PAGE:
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I Types of Acceleration

  1. Apr 27, 2018 #1
    Hello,

    I am confused about the types of acceleration in rotational movement of rigid bodies.

    I am quite clear about the various types of movement of rigid bodies. The body can have translational movement where acceleration is dV/dt. But what are the other types of acceleration that the body may have?

    I think we can categorise the other types of movements into rotational through the centre of mass and rotational through a centre outside the centre of mass.

    Can you tell me please the equations that describe these? It is not clear and I see confusing things on the web, for example that a=ra.

    Thanks!
     
  2. jcsd
  3. Apr 27, 2018 #2

    jbriggs444

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    Any rigid motion can be characterized as a translation plus a rotation. You can choose any point you like to describe the rotation. Depending on the point you choose, the corresponding translation may be different.

    For instance, a rolling wheel can be described as a translation of the axle and a rotation about the axle. Or it can be described (momentarily at least) as a rotation about the instantaneous point of contact with the road.
     
  4. Apr 27, 2018 #3

    osilmag

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    a=ra is the equation for rotational acceleration. It is usually written as a=r*alpha
     
  5. May 2, 2018 #4
    Can anyone explain what is a and what alpha?
     
  6. May 3, 2018 #5
    acceleration in circular movement is ##a=\omega^2\cdot r##
    • a is acceleration.
    • ##\omega## is angular velocity.
    • r is radius of trajectory.
     
  7. May 4, 2018 #6
    Ok, but you say it's omega squared, while @osilmag said it's simply omega!
     
  8. May 4, 2018 #7

    sophiecentaur

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    Omega squared is the correct one.
     
  9. May 4, 2018 #8
    Are you sure?
    It's x = rθ
    So derivative of x = r times derivative of θ
    So second derivative of x = r times second derivative of θ which is linear acceleration = r times angular acceleration

    How can angular velocity (ω) be the square of angular acceleration?
     
  10. May 4, 2018 #9

    sophiecentaur

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    If there is a misunderstanding here, then why not just look it up? Afaiac acceleration under circular motion is ω2r. Can you find a source that says otherwise.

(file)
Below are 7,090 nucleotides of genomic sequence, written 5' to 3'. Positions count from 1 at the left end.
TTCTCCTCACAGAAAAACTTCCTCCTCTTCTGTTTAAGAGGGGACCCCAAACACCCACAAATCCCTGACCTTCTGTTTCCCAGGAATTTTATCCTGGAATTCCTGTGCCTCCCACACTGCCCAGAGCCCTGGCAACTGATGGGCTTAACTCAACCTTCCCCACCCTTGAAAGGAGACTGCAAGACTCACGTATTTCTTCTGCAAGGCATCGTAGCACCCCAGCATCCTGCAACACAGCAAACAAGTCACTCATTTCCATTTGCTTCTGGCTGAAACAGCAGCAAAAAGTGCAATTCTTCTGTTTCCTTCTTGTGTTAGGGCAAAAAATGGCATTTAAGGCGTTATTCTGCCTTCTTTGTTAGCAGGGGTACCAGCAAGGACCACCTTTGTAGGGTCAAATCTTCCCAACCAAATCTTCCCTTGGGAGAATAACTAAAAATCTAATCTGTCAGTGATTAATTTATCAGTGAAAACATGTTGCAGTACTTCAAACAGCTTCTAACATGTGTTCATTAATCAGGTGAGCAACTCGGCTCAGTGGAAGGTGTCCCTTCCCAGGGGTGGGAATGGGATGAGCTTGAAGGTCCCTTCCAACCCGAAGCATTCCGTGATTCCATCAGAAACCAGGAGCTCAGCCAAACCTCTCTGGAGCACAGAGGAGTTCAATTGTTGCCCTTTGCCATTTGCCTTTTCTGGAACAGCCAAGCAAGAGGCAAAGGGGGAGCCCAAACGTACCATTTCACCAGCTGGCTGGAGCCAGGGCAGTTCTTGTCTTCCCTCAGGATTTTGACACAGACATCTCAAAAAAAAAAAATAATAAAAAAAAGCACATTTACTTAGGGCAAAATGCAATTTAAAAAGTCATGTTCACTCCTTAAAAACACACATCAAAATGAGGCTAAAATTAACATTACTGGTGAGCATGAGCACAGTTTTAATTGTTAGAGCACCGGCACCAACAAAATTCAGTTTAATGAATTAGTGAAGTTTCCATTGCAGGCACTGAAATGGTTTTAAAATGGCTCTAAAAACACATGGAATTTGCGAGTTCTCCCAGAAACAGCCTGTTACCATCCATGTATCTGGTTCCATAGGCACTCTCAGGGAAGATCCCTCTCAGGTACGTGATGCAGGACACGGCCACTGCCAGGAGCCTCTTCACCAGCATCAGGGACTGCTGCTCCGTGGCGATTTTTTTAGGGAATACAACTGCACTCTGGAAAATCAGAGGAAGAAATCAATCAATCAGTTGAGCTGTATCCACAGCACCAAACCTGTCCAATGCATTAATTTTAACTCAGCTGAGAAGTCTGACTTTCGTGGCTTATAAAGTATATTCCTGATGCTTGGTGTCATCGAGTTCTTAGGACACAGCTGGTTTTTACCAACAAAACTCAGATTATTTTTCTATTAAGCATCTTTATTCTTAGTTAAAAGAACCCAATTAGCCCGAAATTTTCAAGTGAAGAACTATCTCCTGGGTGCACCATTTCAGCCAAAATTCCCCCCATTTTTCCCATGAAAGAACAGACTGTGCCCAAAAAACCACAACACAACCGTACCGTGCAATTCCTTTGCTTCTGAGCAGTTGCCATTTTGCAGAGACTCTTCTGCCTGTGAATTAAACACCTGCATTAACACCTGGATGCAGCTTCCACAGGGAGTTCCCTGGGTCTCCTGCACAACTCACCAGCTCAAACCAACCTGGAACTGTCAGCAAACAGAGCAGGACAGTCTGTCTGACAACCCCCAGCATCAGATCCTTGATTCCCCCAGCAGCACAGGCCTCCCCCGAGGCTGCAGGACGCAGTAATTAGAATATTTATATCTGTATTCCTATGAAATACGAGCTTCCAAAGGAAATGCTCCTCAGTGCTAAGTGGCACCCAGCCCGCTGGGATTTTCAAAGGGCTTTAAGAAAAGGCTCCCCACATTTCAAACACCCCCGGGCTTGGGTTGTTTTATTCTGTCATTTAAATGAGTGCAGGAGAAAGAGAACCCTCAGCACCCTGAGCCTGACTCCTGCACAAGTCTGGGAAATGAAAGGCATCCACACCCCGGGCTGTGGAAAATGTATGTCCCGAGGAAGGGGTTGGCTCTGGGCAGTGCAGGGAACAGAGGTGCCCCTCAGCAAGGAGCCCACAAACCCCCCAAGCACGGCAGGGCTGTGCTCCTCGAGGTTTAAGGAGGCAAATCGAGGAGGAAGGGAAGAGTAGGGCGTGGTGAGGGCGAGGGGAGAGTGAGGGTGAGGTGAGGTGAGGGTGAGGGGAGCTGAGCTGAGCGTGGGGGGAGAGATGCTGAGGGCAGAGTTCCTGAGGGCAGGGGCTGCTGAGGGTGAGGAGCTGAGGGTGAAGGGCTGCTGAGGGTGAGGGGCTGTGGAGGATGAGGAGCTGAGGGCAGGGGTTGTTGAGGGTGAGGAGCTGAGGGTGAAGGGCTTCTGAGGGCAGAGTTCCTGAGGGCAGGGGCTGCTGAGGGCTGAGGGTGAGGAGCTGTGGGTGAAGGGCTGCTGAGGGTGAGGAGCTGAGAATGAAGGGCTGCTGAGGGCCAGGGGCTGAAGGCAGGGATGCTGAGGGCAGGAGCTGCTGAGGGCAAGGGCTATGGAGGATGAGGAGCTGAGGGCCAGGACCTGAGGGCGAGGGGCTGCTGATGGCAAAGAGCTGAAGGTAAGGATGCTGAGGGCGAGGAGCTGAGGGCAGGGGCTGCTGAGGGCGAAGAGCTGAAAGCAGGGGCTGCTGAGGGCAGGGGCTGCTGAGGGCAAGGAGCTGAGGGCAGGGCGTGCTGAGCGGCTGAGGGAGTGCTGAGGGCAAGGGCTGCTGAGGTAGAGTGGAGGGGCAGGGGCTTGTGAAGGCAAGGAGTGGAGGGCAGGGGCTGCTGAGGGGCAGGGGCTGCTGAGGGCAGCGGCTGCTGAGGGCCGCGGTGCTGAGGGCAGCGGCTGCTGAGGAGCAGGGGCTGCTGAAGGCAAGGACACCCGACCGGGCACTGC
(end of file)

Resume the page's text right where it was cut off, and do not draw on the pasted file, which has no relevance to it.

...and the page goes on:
This stuff is not really a matter of discussion. It's all written down and the definitions are accepted.
     
  11. May 4, 2018 #10
    I don't want to just look it up, if I wanted to do that I would do it and wouldn't come here, but I suppose this is not the intention always as this forum would have no meaning.

    I want to know how these are derived and related together.

    So, I know that x=rθ.
    From that, don't we derive that V=rω and γ=rα ? Aren't these correct so far?

    How can α=rω^2 ?

    By the way:
    α = angular acceleration
    γ = linear acceleration
     
  12. May 4, 2018 #11

    A.T.

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    Where did you get that from?
     
  13. May 4, 2018 #12
     
  14. May 4, 2018 #13

    A.T.

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  15. May 4, 2018 #14
    Yeah, α = angular acceleration. I wrote the same.
    α=rω^2
     
  16. May 4, 2018 #15

    A.T.

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    If you think you wrote the same as olgerm, then you need to use a bigger font, or better glasses.
     
  17. May 4, 2018 #16
    OK so you mean that γ=rω^2 then.
    And we know that γ=rα
    So α=ω^2. Is this true? The angular acceleration is the square of the angular velocity?
     
  18. May 4, 2018 #17

    A.T.

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    Where did you get that from?
     
  19. May 4, 2018 #18
    We know that x=rθ
    Then x'=rθ'
    So x''=rθ'' which is γ=rα.
     
  20. May 4, 2018 #19

    sophiecentaur

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    @physea What source are you using for your opinions and statements? I have a feeling that you are trying to self-drive through this topic and that you are trying to use Q and A to learn the stuff. This is not a good way (as you are demonstrating with many of your posts). You seem to be mixing up ideas and symbols, which may be why you arrive at things like "α=ω^2.", which is a nonsense statement where an acceleration is equated to a velocity squared. You would, I'm sure, never do that for linear motion.
    You need a half decent mechanics book.
     
  21. May 4, 2018 #20

    A.T.

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